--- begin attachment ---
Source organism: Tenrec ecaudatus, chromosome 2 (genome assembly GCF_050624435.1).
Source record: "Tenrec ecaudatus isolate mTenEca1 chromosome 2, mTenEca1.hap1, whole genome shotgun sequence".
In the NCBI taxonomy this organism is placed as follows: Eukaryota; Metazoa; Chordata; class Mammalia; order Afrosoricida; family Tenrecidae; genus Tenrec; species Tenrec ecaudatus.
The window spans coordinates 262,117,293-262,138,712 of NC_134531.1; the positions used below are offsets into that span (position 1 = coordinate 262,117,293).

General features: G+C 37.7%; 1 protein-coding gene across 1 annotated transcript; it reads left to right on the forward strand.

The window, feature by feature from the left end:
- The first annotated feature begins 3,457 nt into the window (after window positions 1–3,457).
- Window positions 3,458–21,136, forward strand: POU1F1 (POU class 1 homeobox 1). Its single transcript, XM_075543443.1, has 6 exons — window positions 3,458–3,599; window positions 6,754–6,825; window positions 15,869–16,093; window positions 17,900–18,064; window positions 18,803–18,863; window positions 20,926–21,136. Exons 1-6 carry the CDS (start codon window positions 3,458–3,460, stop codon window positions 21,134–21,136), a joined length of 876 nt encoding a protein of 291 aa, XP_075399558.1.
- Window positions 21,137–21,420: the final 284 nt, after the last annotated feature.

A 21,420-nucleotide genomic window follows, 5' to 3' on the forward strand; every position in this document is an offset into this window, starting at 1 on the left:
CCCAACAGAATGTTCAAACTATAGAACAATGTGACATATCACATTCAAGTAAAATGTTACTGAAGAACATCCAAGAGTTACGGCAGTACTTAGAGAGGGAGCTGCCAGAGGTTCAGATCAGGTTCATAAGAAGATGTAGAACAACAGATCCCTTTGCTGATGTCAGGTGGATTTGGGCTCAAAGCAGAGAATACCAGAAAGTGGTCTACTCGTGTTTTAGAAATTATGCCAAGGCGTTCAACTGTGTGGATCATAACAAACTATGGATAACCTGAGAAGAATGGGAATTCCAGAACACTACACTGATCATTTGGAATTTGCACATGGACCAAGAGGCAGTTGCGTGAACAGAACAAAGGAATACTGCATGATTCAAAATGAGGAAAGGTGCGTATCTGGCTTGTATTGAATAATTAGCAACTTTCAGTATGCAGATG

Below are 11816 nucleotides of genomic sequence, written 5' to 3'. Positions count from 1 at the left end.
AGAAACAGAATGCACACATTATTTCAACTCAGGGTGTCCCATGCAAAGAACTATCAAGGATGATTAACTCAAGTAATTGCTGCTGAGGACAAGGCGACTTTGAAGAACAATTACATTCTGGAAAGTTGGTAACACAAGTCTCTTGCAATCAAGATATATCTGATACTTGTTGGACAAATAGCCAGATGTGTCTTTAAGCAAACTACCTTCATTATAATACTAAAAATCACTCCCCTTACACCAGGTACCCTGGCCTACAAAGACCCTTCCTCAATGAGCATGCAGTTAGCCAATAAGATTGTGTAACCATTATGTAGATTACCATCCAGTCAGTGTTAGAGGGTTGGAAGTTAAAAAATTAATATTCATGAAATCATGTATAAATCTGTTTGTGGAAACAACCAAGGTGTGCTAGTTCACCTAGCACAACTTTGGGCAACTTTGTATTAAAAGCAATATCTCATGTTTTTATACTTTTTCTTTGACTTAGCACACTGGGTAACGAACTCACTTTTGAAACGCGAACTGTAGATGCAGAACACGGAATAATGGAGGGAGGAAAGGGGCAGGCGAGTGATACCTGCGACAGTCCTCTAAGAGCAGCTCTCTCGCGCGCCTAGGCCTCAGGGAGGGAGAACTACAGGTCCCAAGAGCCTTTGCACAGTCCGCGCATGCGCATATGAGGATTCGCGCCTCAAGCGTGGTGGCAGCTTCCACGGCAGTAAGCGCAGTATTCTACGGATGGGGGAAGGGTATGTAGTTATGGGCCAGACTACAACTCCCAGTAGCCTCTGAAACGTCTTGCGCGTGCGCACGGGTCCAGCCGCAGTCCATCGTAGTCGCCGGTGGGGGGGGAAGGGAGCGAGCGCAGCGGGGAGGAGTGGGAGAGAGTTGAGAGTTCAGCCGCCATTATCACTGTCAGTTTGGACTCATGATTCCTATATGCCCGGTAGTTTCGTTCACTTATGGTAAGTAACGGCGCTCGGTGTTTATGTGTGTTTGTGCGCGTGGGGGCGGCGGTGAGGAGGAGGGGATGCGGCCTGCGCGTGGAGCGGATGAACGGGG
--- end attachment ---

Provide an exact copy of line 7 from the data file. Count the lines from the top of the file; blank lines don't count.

- The first annotated feature begins 3,457 nt into the window (after window positions 1–3,457).